Timer A is connected at terminals 1 and 9 (circled) to terminal 1 (circled) of power supply E through lines 171 and 173. Additionally, timer A is connected at terminal 11 (circled) to terminal 2 (circled) of power supply E through fixed resistor 9, by line 172. Also terminal 4 (circled) of timer A is connected to terminal 2 of power supply E through potentiometer F by line 280. These connections between timer A and power supply E provided for step control of the supply voltage to the bridge circuit and comprise the aforementioned dual voltage control circuits. During the first five seconds after initiation of timer A, the contactors provide a connection between terminals 9 and 11 (circled) of the timer A. This allows DC current to flow through resistor 9, which has a resistance substantially lower than potentiometer F, to thereby allow an increased voltage to be returned to voltage supply E for subsequent application of the supply voltage to the bridge circuit through terminals 5 and 6 (circled) of the power supply. At the termination of the 5-second interval, the contactors of timer A between terminals 9 and 11 (circled) are opened. For the remaining 40 seconds, the contactors between terminals 1 and 4, which are closed for the full 45-second period, provide a return supply of DC power through potentiometer F to power supply E. Adjustment of the potentiometer, then, allows the operator to control the voltage supplied to the bridge circuit through terminals 5 and 6 of the power supply. Therefore, the first 5 seconds of timer A provide for a higher than normal supply voltage to the bridge circuit for the purpose of heating thermistor 100. Thereafter, the supply voltage can be adjusted to balance the bridge circuit, as desired.
Voltmeter D is connected across two points (unnumbered) of the Wheatstone bridge circuit. Line 18 connects the positive terminal P of voltmeter D with one of the points of connection, and line 19 connects negative terminal S to the other point of connection. Therefore, voltage measurements of the voltage across the bridge circuit can be made using voltmeter D.
In conducting a test with this aparatus to determine the quench-cooling properties of a quenchant, a series of tests are performed to establish reference measurements based on the known quench-cooling properties of fresh quenchants. The first test, which establishes a baseline for the results of the subsequent tests, can be conducted on water. At least one additional test is then run on a fresh quenchant having a known quench-cooling property. Thereafter, a single test run on an unknown quench-cooling property quenchant will yield a determination of that quenchant's relative quench-cooling property.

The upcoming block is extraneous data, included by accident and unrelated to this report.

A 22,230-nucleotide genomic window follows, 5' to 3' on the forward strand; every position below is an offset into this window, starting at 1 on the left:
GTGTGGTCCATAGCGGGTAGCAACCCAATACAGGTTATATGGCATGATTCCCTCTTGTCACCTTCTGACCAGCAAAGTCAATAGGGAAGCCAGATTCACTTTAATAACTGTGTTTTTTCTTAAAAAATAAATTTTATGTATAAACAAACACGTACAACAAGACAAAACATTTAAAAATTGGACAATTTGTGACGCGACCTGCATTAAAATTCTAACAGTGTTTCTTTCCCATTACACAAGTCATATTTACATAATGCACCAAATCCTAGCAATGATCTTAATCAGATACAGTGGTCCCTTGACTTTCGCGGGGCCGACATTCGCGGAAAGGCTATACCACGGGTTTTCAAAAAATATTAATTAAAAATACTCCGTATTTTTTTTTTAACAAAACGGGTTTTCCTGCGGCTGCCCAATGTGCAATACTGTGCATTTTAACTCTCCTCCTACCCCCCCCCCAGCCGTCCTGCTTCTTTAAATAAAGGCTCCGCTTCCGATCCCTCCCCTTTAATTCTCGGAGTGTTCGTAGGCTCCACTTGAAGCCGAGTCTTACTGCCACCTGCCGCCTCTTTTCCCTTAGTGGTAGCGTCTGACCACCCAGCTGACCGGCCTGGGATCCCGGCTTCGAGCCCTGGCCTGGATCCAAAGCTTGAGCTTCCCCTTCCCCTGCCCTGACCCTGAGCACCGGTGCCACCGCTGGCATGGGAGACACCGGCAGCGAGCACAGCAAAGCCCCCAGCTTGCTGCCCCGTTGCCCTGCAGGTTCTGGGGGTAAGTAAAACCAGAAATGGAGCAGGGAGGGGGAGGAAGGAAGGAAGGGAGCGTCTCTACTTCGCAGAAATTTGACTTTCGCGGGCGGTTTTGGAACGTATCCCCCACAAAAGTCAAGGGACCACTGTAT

The first test is conducted by immersing thermistor 100 in a quenchant, such as H2 O, to establish a baseline for the subsequent tests. Switch L is closed to supply AC power to the apparatus. When it is desired to begin the test, switch K is momentarily depressed thereby activating the initiation of timers A to C and closing the contacts of coil F. The sequence of the test begins with timer A supplying a high excitation voltage to the bridge circuit. At the conclusion of the high voltage interval, the operator adjusts the panel mounted voltage control potentiometer F for a bridge balance condition. as indicated by the display on the digital voltmeter D, and continues to do so until the contactors of the 40 second timer C activate the display hold circuit of the voltmeter D. This is done by interrupting the connection made through timer C between terminal J which is connected through line 190 to timer C and pin No. 7 of chip LD-121 which is connected through line 170 to the timer at terminals 1 and 3 (circled) respectively. At this point the test run is completed and the bridge circuit voltage display is locked on the screen of the voltmeter D, 40 seconds after pressing pushbutton K. Subsequently, timer B interrupts the latch circuit of relay G to the power relay coil and the DC power to the bridge circuit is terminated 45 seconds after pressing pushbutton K.